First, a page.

Some questions about these proofs: What it the implication of believing in such a God? What difference does it make if it is true or not? How does it affect either the scientist or the ordinary person? Does it carry any sense of moral obligation or is it just conjecture? And if Swinburne's argument is correct, then will it yield enough results to empirically demonstrate the 'existence of God' to a non-believer? Could it form the basis for actual research, or is it more a question of interpretation of the what we already know. (The image that springs to mind is one of those cameras they set up in the forest to capture the elusive Greater Spotted Marmoset...:bigsmile:)

These are some of the thoughts that occur to me. However I am not much of an adversary because I favour theism over atheism. I will let some of the anti-theists have a go. No doubt they will cut them to shreds...
vectorcube
 
  1  
Reply Sun 9 Aug, 2009 05:51 am
@jeeprs,
jeeprs;82055 wrote:
Well I think they are both good arguments. However there will remain an issue for what you mean by 'God'. If you mean 'a Divine Intelligence' the argument is pretty solid.

I am not specific, but it works with any notion of god.







Quote:
(Actually Plantinga's argument is a proper rationalist-metaphysical argument rather similar to the First Cause argument. If every cause requires a cause, then there must be a first cause...and so on.)



I don` t know about it. Plantinga used notions in the fundational theory of justification, or specifically, basic justified belief to make his case. This is to my mind quite different from the notion of "cause".

Quote:

I will let some of the anti-theists have a go. No doubt they will cut them to shreds...



Very unlikely. The two arguments do not stand alone. They both uses concepts from different areas in philosophy that for the most part anticipates certain objections. For example, Swinburnes uses notions like the inference to the best explanation. This is very atypical of the usual arguments for the existence of god. Because of this connections with other parts of philosophy, any objections rised would have to take into considerations of other parts of philosophy. The more "connected" the concept is to the rest of philosophy, the least likely it would be refuted. The concept of " inference to best explanation" is very established, and plausible as a principle in other parts of philosophy.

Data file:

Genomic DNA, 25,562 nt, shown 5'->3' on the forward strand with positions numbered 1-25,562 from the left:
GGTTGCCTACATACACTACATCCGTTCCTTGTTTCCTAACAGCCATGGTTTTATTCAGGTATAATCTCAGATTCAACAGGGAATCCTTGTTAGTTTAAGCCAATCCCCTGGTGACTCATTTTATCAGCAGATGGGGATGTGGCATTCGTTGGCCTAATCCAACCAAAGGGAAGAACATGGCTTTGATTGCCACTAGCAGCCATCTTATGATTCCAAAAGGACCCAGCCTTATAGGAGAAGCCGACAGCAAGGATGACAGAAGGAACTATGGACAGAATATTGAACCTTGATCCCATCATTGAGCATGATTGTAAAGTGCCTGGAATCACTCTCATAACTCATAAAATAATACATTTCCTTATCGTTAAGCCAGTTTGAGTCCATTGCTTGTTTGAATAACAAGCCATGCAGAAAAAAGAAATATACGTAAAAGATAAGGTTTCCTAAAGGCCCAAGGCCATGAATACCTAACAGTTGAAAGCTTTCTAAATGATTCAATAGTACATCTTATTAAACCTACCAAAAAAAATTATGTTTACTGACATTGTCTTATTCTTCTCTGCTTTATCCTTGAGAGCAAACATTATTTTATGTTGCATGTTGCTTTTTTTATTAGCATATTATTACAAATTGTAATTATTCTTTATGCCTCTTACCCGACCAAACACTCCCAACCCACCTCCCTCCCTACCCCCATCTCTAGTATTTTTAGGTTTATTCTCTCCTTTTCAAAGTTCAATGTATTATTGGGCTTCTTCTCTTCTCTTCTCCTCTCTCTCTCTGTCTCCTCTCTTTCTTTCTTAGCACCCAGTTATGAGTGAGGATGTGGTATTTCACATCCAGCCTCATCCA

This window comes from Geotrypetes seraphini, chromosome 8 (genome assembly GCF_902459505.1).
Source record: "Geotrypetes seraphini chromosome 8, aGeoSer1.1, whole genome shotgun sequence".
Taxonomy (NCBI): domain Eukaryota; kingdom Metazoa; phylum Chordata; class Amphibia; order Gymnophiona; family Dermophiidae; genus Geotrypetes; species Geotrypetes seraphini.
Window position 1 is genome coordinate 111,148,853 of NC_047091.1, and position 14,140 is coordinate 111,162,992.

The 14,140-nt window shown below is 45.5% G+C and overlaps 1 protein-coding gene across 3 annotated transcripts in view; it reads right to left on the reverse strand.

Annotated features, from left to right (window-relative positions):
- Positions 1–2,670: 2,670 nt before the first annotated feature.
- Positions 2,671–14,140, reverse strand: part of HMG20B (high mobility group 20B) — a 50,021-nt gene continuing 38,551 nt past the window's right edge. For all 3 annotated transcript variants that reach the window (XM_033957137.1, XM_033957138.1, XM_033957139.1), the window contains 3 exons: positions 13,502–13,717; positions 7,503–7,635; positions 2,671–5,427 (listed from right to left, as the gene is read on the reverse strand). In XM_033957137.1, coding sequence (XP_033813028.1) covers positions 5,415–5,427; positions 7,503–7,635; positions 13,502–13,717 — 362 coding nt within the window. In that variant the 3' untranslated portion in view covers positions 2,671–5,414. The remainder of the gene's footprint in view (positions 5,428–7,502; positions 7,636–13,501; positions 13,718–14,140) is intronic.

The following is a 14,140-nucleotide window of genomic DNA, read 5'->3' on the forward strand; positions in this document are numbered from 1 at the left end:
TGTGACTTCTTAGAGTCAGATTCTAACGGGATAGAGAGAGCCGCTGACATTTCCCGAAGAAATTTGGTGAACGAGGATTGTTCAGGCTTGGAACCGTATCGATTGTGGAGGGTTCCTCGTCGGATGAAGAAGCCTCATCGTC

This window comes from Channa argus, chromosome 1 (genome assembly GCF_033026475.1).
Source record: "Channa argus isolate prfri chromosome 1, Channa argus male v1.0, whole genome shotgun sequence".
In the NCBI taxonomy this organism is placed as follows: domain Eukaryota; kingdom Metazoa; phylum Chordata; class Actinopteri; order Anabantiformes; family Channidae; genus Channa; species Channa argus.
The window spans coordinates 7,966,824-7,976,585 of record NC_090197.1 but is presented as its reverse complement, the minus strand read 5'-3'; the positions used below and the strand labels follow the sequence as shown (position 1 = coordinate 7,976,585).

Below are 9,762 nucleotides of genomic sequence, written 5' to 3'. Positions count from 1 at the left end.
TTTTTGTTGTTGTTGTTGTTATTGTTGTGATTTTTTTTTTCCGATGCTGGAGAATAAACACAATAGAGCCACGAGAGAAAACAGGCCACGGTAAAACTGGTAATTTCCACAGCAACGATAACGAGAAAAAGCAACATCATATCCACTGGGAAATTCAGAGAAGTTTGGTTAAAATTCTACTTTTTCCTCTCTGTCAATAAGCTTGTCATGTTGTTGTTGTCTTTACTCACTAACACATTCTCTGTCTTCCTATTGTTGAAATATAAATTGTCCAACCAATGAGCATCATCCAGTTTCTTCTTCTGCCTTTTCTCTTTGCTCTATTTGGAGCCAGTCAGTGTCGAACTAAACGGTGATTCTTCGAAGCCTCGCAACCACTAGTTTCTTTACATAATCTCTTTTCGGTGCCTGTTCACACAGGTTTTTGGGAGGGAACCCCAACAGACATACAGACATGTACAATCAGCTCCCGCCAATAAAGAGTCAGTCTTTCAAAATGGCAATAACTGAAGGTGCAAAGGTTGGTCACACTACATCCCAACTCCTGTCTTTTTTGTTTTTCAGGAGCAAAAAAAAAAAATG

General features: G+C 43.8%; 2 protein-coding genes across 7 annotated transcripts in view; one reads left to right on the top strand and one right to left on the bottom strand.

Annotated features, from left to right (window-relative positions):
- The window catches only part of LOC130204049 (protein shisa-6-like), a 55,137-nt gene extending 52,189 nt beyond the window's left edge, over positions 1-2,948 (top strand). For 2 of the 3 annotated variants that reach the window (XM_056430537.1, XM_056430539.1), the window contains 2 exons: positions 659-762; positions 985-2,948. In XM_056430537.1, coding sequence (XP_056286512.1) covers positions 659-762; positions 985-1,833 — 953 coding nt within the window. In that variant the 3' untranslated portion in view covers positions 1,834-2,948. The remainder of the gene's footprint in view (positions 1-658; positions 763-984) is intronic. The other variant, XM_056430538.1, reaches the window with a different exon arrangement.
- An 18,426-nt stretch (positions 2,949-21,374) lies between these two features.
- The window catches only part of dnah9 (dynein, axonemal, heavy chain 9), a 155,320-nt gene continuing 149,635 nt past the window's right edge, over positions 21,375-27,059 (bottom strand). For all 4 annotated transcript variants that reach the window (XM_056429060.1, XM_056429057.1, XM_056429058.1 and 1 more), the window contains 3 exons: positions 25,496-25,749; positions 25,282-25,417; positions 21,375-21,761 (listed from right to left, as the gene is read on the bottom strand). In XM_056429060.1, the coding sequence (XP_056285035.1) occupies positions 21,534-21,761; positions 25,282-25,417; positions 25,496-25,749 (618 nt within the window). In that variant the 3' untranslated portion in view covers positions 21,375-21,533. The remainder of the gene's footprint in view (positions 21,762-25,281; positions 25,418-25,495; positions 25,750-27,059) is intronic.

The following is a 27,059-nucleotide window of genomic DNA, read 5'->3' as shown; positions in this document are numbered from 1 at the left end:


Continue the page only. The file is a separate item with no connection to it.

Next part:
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Krumple
 
  1  
Reply Sun 9 Aug, 2009 02:00 pm
@vectorcube,
This is silly. Let me ask you, would you hand someone 90% of all your time and money off something they claim to be an investment, but give you absolutely no credentials? I don't even think the bravest inverter would get involved with such a situation, yet there are people who willingly accept this argument that religion tries to sell. No one has ever seen the investment pay out, yet there are lots of people tossing in their effort and money without questioning. So how is it, the first investment is absurd but in the other situation it is perfectly acceptable? No one sees the insanity here?
vectorcube
 
  1  
Reply Sun 9 Aug, 2009 02:43 pm
@Krumple,
Krumple;82132 wrote:
This is silly.


If it is silly because there are theists in the world, then i can` t help you. It is your own personal issue. If it is silly because of something specific regarding the arguments, then we have a problem.


Krumple;82132 wrote:
No one has ever seen the investment pay out, yet there are lots of people tossing in their effort and money without questioning. So how is it, the first investment is absurd but in the other situation it is perfectly acceptable? No one sees the insanity here?


I am not sure i get the "first investment" analogy. Maybe you are thinking of god as some sort of promise of a continuation of life after dead. In such case, you objections have nothing at all do with arguments regarding the existence of god. The two arguments i have for the existence of god do not require a god that cares for humen life, or humen existence for that matter. It could be a evil god that promises eternal pain in the life after. All that such an argument attempt to show is that there is such a being that exist. It does not give us anything specific on what god is like.